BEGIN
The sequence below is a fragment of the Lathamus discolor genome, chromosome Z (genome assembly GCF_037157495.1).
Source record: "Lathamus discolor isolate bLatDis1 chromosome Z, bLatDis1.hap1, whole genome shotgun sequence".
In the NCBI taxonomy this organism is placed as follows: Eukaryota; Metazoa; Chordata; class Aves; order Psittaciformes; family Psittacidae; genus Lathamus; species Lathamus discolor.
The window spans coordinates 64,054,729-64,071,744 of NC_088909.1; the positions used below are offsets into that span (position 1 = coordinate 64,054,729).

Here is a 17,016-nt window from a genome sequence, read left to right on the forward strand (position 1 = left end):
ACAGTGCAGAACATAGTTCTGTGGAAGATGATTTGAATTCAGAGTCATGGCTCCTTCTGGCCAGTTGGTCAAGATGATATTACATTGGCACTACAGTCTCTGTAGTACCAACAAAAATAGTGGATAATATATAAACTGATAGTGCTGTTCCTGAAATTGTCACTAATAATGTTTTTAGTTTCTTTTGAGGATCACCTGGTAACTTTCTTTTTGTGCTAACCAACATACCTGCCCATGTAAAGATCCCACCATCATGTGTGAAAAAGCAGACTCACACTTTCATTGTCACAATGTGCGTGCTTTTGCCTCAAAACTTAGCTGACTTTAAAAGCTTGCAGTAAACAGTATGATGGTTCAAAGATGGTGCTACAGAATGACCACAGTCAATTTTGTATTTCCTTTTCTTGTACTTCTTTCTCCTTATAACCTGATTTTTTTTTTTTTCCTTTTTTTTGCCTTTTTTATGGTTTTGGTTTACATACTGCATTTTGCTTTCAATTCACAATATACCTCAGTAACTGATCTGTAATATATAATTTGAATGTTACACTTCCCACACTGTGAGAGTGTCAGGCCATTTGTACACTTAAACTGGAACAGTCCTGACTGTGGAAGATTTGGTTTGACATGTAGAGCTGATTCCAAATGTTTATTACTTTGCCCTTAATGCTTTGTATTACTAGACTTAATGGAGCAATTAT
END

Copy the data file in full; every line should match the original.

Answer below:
The sequence below is a fragment of the Lathamus discolor genome, chromosome Z (genome assembly GCF_037157495.1).
Source record: "Lathamus discolor isolate bLatDis1 chromosome Z, bLatDis1.hap1, whole genome shotgun sequence".
In the NCBI taxonomy this organism is placed as follows: Eukaryota; Metazoa; Chordata; class Aves; order Psittaciformes; family Psittacidae; genus Lathamus; species Lathamus discolor.
The window spans coordinates 64,054,729-64,071,744 of NC_088909.1; the positions used below are offsets into that span (position 1 = coordinate 64,054,729).

Here is a 17,016-nt window from a genome sequence, read left to right on the forward strand (position 1 = left end):
ACAGTGCAGAACATAGTTCTGTGGAAGATGATTTGAATTCAGAGTCATGGCTCCTTCTGGCCAGTTGGTCAAGATGATATTACATTGGCACTACAGTCTCTGTAGTACCAACAAAAATAGTGGATAATATATAAACTGATAGTGCTGTTCCTGAAATTGTCACTAATAATGTTTTTAGTTTCTTTTGAGGATCACCTGGTAACTTTCTTTTTGTGCTAACCAACATACCTGCCCATGTAAAGATCCCACCATCATGTGTGAAAAAGCAGACTCACACTTTCATTGTCACAATGTGCGTGCTTTTGCCTCAAAACTTAGCTGACTTTAAAAGCTTGCAGTAAACAGTATGATGGTTCAAAGATGGTGCTACAGAATGACCACAGTCAATTTTGTATTTCCTTTTCTTGTACTTCTTTCTCCTTATAACCTGATTTTTTTTTTTTTCCTTTTTTTTGCCTTTTTTATGGTTTTGGTTTACATACTGCATTTTGCTTTCAATTCACAATATACCTCAGTAACTGATCTGTAATATATAATTTGAATGTTACACTTCCCACACTGTGAGAGTGTCAGGCCATTTGTACACTTAAACTGGAACAGTCCTGACTGTGGAAGATTTGGTTTGACATGTAGAGCTGATTCCAAATGTTTATTACTTTGCCCTTAATGCTTTGTATTACTAGACTTAATGGAGCAATTAT